• The May 6 “Future of Journalism: Communications, technology and the Internet held in Washington D.C. by the U.S. Senate Committee on Commerce, Science and transportation Here’s the full CNBC telecast. The hearing was chaired by Sen John Kerry. with testimony from Google V.P. Marissa Mayer (** needlessly self-serving), Knight Foundation President Alberto Ibarguen (**** some crucial points, especially about universal access) and former Baltimore Sun reporter David Simon (**** invaluable history of Wall Street’s 1990’s emasculation of newsmedia), former Washington Post Managing Editor Steve Coll (***** a strong voice, quoted above, for a journalistic paradigm in the public interest), Dallas Morning News Publisher/CEO James Maroney (* old media mindset, help save me!) and Ariana Huffington (** “we aggregators aren’t the problem” a little self-serving, she’s had much better days).
  • The May 28 meeting in Chicago of two dozen newspaper execs sponsored by the Newspaper Association of America. This is fairly alarmingFormer Chicago Tribune Washington Bureau Chief James Warren, now blogging at the Atlantic Monthly, has an insightful piece on this important and somewhat covert meeting. Rick Edmonds at Poynter Online summarizes the 31 page report prepared for this meeting by the American Press Institute (check out the huge dollar sign). Mike Miner writes that the API report “calls on papers to shift ‘from an advertising-centered to an audience-centered enterprise,’ and the sooner the better.” He also wrote about the May 28 meeting at the tail end of his May 28 blog post. Finally, Zach Seward at the Nieman Journalism Lab discusses Steve Brill’s possibly successful pitch at the meeting to bring editors into Journalism Online, his planned platform for reader-monetized newspaper content.
  • The Saturday June 13 2009 Chicago Media Future Conference at Columbia College.  Mike Miner discusses it here. At this site, we’ve already discussed it here. I’ll be attending, perhaps advancing a civic media platform developed back in 1997 on the far West Side Austin neighborhood and called the West Side Drug Area Shutdown Project, or Shutdown Project for short.
  • The Sept 21-23  2009 Chicago Convergence proposes to give area “creative industries” the chance to collaborate about new ventures in technology, interactive media, social change and the arts; digital expressions of ideas with global scale.”

A final thought from Alberto Ibarguen of the Knight Foundation, testifying at the May 6 U. S. Senate hearing:

[The] question is not, of course, how to save the newspaper and broadcast news industries. It is a matter of ensuring that the information needs of communities in a democracy are met to a sufficient degree that the people might, as Jack Knight put it, be informed so they might “determine their own true interests.”

I confess to great qualms about the role of government in this arena.liberty_bell1

At the  moment, I confess to sharing Ibarguen’s doubts, and to having doubts as well about the journalistic vision of most all members of the news media. Thank God for Rick Telander’s column on the Olympics and Chicago politics in today’s Sun-Times. Best piece I’ve seen since Royko.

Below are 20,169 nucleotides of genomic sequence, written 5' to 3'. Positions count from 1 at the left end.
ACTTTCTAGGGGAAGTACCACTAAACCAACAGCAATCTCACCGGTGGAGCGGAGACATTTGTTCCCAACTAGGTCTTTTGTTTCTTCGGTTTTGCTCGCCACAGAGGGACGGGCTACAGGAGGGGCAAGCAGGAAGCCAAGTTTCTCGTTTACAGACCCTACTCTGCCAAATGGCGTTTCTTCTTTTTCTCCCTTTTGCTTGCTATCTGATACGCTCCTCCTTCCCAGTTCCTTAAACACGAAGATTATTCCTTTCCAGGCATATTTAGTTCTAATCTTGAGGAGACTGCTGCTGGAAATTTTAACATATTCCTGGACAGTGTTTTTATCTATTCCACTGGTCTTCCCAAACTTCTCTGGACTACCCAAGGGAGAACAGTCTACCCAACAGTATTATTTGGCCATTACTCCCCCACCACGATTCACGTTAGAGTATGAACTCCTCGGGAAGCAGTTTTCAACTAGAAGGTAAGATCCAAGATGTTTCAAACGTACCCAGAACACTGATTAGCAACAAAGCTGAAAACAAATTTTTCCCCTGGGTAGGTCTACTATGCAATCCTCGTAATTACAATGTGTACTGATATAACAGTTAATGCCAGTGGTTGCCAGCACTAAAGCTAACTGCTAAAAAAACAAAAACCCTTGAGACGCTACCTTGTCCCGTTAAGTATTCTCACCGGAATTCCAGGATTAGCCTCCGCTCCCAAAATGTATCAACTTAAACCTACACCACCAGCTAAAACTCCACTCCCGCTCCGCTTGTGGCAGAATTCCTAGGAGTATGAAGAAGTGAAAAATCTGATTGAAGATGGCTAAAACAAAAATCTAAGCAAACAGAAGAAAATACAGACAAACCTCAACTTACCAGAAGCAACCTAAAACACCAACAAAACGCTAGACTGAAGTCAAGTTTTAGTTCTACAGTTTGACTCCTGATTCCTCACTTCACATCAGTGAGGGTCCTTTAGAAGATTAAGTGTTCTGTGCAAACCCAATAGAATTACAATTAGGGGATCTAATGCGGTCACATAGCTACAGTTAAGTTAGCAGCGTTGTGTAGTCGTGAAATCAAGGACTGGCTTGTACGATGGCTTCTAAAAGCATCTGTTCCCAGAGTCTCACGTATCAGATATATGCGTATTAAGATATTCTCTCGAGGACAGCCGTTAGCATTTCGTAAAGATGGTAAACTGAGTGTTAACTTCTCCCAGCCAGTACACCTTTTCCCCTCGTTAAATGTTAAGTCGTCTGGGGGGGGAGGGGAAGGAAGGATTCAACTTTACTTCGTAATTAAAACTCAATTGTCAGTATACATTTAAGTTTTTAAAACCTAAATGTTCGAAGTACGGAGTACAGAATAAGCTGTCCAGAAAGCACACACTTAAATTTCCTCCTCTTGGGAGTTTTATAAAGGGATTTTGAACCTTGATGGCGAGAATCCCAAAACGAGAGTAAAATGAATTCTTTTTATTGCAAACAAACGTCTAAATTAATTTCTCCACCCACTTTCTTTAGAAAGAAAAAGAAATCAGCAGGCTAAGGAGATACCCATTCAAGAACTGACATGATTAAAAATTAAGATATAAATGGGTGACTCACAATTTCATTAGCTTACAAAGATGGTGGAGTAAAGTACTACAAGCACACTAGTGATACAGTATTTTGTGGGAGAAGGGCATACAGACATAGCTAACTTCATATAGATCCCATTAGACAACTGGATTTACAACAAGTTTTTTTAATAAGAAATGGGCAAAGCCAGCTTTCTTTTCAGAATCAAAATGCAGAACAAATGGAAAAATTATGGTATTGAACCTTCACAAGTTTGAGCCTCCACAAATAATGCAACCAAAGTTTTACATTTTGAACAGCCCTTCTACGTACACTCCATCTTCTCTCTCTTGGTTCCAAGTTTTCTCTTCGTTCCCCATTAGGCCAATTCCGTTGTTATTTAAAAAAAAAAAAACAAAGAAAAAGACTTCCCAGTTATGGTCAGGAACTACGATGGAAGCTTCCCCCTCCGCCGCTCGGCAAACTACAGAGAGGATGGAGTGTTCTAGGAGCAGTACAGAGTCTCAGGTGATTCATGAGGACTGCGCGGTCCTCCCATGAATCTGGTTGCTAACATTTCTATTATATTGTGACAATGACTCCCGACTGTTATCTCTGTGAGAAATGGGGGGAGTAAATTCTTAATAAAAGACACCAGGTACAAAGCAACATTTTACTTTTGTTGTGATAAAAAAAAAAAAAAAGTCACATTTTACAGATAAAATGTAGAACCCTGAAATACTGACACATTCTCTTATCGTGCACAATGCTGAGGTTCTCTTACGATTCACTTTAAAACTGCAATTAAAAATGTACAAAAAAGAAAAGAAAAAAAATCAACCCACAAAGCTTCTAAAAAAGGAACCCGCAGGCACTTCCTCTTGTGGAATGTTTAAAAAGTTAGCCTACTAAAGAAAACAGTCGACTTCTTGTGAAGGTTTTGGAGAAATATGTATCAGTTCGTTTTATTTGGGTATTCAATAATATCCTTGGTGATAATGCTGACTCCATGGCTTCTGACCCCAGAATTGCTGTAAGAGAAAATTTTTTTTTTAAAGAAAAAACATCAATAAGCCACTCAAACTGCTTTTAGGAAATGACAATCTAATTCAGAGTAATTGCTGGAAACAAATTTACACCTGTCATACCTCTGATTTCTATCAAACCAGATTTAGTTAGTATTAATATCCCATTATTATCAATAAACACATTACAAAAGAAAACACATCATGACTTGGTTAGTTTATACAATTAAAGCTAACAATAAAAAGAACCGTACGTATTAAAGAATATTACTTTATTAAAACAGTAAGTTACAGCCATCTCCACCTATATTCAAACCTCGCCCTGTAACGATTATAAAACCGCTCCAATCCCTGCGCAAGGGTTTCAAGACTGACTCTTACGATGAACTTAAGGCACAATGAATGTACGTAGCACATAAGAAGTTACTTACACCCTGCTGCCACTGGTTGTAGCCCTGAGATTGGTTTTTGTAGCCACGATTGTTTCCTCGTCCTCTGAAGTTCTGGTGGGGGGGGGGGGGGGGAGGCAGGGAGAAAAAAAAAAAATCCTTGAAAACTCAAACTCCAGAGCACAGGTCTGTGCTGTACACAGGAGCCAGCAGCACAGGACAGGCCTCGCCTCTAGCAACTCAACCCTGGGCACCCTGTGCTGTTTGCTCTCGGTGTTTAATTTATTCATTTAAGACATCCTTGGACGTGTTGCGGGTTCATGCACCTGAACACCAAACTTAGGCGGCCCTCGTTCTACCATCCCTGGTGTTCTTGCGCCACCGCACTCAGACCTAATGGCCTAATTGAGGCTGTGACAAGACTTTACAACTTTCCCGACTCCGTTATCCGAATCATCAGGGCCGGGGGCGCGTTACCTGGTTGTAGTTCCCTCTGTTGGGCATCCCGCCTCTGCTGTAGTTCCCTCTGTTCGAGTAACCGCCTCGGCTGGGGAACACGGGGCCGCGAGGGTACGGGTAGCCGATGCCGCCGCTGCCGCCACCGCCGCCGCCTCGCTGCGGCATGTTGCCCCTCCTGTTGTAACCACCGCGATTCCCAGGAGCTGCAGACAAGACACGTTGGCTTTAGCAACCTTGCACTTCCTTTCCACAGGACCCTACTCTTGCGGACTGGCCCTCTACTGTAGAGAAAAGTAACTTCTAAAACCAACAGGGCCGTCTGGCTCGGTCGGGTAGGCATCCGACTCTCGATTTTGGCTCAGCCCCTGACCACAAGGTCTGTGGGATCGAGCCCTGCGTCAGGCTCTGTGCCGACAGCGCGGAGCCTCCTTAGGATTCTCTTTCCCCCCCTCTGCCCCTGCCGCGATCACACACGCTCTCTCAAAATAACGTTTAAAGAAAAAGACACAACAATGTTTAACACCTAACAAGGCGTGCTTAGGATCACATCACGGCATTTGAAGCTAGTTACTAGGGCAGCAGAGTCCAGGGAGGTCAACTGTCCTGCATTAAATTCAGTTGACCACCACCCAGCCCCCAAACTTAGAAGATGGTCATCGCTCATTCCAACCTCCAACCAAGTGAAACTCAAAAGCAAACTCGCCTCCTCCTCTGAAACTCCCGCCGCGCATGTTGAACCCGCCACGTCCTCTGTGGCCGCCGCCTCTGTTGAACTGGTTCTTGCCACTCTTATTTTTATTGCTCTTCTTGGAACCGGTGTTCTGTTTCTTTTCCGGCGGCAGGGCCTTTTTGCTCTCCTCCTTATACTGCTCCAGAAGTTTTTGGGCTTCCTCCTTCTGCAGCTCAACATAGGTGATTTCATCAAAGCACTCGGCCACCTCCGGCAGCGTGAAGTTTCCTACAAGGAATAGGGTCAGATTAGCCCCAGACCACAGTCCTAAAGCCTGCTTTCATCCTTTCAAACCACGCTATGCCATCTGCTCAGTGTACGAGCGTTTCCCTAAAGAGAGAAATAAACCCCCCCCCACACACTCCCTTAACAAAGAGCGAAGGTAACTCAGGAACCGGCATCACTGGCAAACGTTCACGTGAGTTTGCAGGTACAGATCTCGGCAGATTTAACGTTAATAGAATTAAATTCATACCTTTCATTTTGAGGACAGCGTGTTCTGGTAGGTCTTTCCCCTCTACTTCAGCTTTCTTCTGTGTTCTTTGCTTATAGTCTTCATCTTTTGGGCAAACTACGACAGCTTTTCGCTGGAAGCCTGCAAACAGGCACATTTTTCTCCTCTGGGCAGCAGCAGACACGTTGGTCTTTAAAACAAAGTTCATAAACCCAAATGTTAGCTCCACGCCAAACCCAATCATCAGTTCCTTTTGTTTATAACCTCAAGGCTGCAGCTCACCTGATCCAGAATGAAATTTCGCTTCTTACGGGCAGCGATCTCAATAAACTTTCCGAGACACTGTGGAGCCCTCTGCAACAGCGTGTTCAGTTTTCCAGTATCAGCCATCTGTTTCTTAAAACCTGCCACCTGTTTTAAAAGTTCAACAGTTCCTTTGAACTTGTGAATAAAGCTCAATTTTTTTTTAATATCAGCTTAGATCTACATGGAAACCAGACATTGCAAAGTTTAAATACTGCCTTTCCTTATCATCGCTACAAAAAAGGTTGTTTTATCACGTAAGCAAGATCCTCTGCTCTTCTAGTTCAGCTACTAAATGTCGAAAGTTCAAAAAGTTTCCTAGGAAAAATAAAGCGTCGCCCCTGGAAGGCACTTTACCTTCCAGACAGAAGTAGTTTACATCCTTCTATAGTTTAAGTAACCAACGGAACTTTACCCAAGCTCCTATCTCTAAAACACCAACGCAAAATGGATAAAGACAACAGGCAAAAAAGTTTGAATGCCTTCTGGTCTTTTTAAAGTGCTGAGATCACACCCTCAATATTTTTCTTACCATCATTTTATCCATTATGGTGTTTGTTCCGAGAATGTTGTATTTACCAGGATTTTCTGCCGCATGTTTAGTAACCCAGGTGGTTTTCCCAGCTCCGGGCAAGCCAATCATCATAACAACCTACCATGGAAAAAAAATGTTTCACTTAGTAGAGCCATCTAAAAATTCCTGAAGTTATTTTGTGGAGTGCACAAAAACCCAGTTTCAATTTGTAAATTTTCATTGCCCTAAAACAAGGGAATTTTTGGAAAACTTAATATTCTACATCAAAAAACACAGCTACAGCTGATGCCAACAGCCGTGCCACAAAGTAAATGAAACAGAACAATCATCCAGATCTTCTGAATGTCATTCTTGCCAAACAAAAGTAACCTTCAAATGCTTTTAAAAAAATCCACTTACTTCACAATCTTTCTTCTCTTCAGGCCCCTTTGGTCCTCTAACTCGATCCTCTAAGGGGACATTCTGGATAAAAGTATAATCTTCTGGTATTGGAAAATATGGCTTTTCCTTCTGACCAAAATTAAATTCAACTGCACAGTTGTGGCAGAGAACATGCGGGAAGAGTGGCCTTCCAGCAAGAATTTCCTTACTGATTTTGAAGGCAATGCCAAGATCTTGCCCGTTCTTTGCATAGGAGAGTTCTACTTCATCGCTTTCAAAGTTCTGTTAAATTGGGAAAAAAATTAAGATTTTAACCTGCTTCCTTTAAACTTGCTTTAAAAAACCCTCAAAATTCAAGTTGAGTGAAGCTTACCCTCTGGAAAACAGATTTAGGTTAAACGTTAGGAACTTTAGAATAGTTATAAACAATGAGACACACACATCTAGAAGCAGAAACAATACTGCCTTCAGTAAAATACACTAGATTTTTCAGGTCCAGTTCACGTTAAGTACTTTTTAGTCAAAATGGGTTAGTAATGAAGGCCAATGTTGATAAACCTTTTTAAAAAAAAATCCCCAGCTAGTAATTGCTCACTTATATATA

To close on a note of optimism: I do believe that in the long run no journalistic monetization platform of any kind will endure unless it gives all Americans an informed voice in the decisions that affect their lives at local, state and national levels. That’s the basic promise of our democracy and the basic promise of a free press as well. Think about it: today, for the first time in American history, journalists command the interactive technologies needed to fulfill both promises.

The Future of (Chicago) Journalism – Part IV – A Chicago Idea

June 1 Michael Miner of the Chicago Reader writes that veteran (and just retired) Channel 7 political reporter Andy Shaw is “rarin to remake the Better Government Association as a stand-along bastion of investigative reporting.” Two quotes stand out: one about the big website Shaw wants to create at BGA and a second about how he wants to fund it: andy_shaw

The days when the BGA basically did not exist independent of the media it attached itself to are over, Shaw thinks. So he wants to create his own medium—a high-visibility, interactive, proprietary Web site that will act as a “central clearing house” for every last scrap of significant information that the public needs to know about its governments. “Ground zero,” Shaw calls it.

Every last scrap. Wow. Impressive. If he succeeds, he will have transformed the BGA from a moderately influential government watchdog into a hugely influential Chicago media organization. But how will he fund this transformation?

The “paradigm” is undergoing “radical change,” says Shaw, and if the local media will no longer foot the bill to keep government halfway honest, then other money will have to be found. Some will come from foundations. The Knight Foundation contributes $1.75 million to the Huffington Post Investigative Fund and that tells Shaw he has two calls to make—one to Knight and the other to Arianna Huffington. And there’s also that “huge community of good, dedicated people who have been so frustrated by what they’ve been seeing in government corruption and malfeasance in Illinois.”

Question: can Andy Shaw succeed?

Here, in his blog, veteran Chicago Reader media critic Michael Miner describes a second business model, called Circulate, that would be funded less by foundations and Andy Shaw’s presumed “huge community of good dedicated people” and more by readers/users.